Tech giant Meta, the parent company of Facebook, has been hit with a record £1bn (€1.2bn) fine over failures to securely protect European user data when transferred over to the US.
The seismic fine was ordered by the Data Protection Commission (DPC) in Ireland, which regulates Meta in Europe, and is also seeking to suspend all data transferring from the EU to the US.
This would entail that data from Facebook, but not necessarily to other Meta platforms such as Instagram and WhatsApp, will not be able to transfer data from across the Atlantic over what the DPC believes to be “unlawful” data violations.
Janine Regan, Legal Director for Data Protection at City law firm, Charles Russell Speechlys, stated: “This fine concerns some of the most legally complex issues that data privacy practitioners have ever had to tackle.
“The level of the fine is staggering particularly because it’s not an issue that any one company can resolve on its own given that there is political agreement on both sides of the Atlantic to solve the issue.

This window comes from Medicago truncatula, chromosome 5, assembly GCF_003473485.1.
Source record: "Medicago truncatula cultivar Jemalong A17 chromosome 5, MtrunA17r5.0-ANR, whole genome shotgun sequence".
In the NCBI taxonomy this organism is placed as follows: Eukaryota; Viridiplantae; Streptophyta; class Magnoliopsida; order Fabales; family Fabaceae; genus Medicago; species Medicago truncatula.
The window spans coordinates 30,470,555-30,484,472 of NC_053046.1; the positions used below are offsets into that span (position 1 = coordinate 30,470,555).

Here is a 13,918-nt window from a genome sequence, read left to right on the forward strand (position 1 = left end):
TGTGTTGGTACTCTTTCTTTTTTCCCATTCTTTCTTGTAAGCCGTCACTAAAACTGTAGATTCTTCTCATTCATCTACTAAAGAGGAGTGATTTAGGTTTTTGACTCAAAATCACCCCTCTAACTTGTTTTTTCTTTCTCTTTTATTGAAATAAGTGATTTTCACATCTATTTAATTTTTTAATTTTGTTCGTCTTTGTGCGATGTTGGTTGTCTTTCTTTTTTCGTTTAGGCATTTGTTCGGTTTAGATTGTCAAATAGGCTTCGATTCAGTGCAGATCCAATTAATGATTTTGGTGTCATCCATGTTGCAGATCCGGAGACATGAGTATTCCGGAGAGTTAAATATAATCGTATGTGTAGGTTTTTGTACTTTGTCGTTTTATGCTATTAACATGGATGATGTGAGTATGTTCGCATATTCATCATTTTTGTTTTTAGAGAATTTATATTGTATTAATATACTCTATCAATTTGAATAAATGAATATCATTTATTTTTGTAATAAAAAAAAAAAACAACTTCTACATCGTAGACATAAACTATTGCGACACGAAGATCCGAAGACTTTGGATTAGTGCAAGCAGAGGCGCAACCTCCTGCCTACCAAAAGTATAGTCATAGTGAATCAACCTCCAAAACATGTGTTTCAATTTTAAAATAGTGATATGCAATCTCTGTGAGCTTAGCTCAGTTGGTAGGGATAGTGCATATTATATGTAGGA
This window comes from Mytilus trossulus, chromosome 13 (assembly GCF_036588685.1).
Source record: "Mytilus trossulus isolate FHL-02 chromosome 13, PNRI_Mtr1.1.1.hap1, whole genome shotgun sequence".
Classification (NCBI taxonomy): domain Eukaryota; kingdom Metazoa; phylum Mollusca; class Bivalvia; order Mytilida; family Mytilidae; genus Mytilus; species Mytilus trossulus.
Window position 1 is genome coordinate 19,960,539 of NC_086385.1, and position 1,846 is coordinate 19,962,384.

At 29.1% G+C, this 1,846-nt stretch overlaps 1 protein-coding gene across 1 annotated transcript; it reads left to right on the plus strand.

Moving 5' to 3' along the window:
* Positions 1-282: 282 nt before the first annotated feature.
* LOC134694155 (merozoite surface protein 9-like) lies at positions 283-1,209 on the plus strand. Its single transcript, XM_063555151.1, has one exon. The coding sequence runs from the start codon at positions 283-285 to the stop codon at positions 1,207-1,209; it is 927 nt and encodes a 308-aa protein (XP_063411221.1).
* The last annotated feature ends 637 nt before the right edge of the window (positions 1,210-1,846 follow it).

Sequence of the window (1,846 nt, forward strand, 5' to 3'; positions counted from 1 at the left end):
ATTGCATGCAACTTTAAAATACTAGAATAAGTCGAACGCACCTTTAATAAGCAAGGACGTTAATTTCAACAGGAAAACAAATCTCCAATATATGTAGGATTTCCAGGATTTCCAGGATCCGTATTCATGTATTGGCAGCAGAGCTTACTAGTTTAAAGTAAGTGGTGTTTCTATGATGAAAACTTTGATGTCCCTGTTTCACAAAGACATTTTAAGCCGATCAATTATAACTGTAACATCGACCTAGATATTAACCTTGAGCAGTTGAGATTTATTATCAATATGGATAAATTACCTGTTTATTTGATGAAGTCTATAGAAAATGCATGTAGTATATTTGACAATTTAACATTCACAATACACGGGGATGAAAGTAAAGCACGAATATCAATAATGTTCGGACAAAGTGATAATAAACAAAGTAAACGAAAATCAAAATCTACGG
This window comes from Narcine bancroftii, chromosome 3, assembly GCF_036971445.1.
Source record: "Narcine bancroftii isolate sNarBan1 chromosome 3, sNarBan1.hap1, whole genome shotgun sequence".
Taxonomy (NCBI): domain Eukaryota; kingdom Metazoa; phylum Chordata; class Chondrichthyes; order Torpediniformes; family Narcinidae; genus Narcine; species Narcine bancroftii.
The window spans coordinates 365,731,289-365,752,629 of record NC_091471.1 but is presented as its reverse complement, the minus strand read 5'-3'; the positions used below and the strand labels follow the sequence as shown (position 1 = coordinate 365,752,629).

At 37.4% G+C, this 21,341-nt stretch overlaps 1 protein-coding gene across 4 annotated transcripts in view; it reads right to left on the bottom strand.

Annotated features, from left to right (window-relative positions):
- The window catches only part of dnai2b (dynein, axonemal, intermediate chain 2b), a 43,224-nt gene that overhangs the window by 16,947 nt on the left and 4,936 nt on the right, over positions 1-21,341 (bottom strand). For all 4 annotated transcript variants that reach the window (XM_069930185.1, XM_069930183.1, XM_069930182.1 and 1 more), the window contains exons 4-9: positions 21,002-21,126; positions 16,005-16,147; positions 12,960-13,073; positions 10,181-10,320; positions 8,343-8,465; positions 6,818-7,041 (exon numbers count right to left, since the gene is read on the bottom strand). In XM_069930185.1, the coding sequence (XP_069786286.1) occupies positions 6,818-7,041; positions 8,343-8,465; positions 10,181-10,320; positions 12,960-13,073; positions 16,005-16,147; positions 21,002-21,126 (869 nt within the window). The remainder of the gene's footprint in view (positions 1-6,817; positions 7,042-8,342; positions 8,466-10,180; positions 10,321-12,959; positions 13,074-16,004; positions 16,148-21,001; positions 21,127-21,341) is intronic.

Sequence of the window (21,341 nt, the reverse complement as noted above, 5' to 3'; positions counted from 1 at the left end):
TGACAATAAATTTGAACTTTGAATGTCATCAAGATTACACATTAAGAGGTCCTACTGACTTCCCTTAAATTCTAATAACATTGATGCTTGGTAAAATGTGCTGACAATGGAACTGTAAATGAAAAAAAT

“It’s likely that an alternative transfer mechanism will be ready over the summer so that Meta does not have to completely suspend transatlantic transfers, but this will be little consolation for a company facing such a record-breaking fine.”
Meta has stated they plan to appeal the fine and have been given a five month timeframe, as well as six months to rectify what the DPC regards as the ‘unlawful processing, including storage” of EU data to the US.
The DPC were alerted to the allegations lobbied against Meta following a complaint and later a legal challenge was brought forward to them by Max Schrems, who works for Austrian privacy firm Byrec.
The allegations made by the Austrian firm later revealed to the DPC that Meta was in violation of the General Data Protection Regulation (GDPR) as the tech firm continued to transfer data from across continents without recognising a ruling made by the European Court of Justice to prevent such dealings.
Upon hearing the announcement of the £1bn fine, Meta has responded by stating they believe they have been singled out amongst the rest of thousands of other firms who use the same process of data transferring.
Nick Clegg, Meta President of Global Affairs and Jennifer Newstead, Meta Chief Legal Officer, released a joint statement: “We are disappointed to have been singled out when using the same legal mechanism as thousands of other companies looking to provide services in Europe.
“This decision is flawed, unjustified and sets a dangerous precedent for the countless other companies transferring data between the EU and US.”